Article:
like proteoglycans (28, 29).
The structure of the netrin-1/DCC complex
(Fig. 4A) was determined at 2.9 Å resolution and
shows a different overall architecture than the
netrin-1/neogeninstructure,namely a continuous
-DCC-netrin-DCC-netrin-DCC- assembly. Each netrin
molecule still interacts, via its two receptor binding
sites on the LN and LE3 domains, with two dif-
ferent DCC molecules. At the same time, each
DCC receptor interacts with two netrin mole-
cules via its two distinct netrin-binding sites on
FN4 and FN5, but these two netrins are shared
with two other DCC neighbors (Fig. 4D). The
reason the netrin/neogenin complex architec-
ture cannot be replicatedinthe netrin/DCC com-
plexis thatthe FN4-FN5 linker is slightly shorter
in DCC than in neogenin (fig. S4) and the DCC
linker also forms a short a helix. Formation of
the 2:2 netrin-1/neogenin signaling complex
aroundthe X-shaped netrin dimer requires full
extension of neogenin FN4-FN5 linkers, but the
DCC FN4-FN5 linker is not long enough to ac-
commodate this architecture. As in the netrin/
neogenin complex,theDCCreceptor molecules
the same direction.
The individual DCC and neogenin FNIII do-
mains share about 70% sequence identity and
their structures are very similar, with RMSDs be-
tween equivalent Ca positions of 0.47 Å for FN4
and 0.38 Å for FN5. The netrin-1 structure is also
very similar in the complexes with its two recep-
tors, with RMSDs between Ca positions of
0.73 Å. The netrin/DCC interfaces are nearly
identical to the netrin/neogenin interfaces (Fig. 4
andfig.S4).Interface-1 is again formed between
the netrin LN domain and the DCC FN4 do-
main, whereas interface-2 is formed between the
netrin LE3 domain and the DCC FN5 domain.
Figure 4, B and C, illustrates the similarly of the
interacting LN-FN4 and LE3-FN5 domains in
the two complexes.
On the basis of the structures reported here,
we propose that netrin induces signaling by
binding to and bringing together receptor mol-
ecules via its two binding sites, thus creating
ligand/receptor signaling assemblies at the neu-
bivalent complex with a single receptor mole-
cule, even with the long isoforms, because the
distance between the two receptor binding sites
on netrin is larger than the distance between
the two ligand-binding sites on receptors. Our
structures illustrate the potential for netrins to
cross-link different receptor types via distinct
receptor binding sites: for example, DCC or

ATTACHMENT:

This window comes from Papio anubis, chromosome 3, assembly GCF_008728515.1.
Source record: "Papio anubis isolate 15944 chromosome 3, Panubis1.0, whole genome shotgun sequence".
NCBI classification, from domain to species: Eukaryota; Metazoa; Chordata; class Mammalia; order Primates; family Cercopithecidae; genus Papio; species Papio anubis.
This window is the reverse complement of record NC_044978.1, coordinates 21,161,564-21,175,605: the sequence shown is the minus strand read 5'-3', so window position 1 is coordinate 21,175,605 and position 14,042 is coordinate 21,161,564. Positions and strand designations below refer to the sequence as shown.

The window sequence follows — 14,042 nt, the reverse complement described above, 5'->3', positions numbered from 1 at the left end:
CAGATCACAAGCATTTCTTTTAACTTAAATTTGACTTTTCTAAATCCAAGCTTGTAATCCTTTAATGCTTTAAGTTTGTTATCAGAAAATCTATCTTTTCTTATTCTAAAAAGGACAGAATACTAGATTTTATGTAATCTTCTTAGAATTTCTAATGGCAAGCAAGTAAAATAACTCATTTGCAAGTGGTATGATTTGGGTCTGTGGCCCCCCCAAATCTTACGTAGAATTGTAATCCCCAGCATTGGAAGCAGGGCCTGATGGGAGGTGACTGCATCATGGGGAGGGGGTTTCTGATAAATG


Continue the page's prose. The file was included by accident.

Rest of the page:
on one end and neogenin the other. The netrin
LC domain might further concentrate or cluster
assemblies, for example, via interactions with
heparan sulfate, because the degree of axon out-
to a dimeric Fc tag is similar to that with full-
length netrin-1 and much greater than with the
LN-LE region alone (12).
The differences in the two signaling architec-
tures result from different lengths of the linker
connecting the receptor FN4 and FN5 domains,
which differs between the DCC and neogenin iso-
forms studied here. In most species with these
molecules, two different isoforms for each recep-
tor, short and long, arise from alternative splicing
of the FN4-FN5 linker sequence (25) (fig. S4). The
Fig. 3. Structure of the netrin-1/neogenin com-
plex. (A) Structure of the 2:2 netrin-1/neogenin
complex. The netrin molecules are in green and
blue and the neogenin in orange and magenta.
The N- and C-termini of the molecules are labeled.
(B) Close-up view of the netrin-LN/neogenin-FN4
interface (interface-1). Interacting residues and
the netrin-bound calcium are labeled. (C) Close-
up view of the netrin-LE3/neogenin-FN5 interface
(interface-2). Interacting residues are labeled. (D)
Close-up view of the netrin-LE2/netrin-LE2 inter-
face (interface-3). Interacting residues are labeled.
C, Cys; G, Gly; H, His; M, Met; P, Pro; Q, Gln; V,Val.
13 JUNE 2014 • VOL 344 ISSUE 6189
RESEARCH | REPORTS
two neogenin isoforms and the long DCC isoform Download full-text
all contain linkers long enough to support the 2:2
signaling-complex architecture,whereasthe shorter
DCC isoform does not allow this formation. Our
assembly is energetically favored over the contin-
large interface between the two netrin molecules
that it permits. The short neogenin and DCC iso-
(30) and could have distinct signaling properties
mediated by distinct signaling-complex architec-
in any given cell type to determine the potential
of distinct assemblies to elicit particular cellular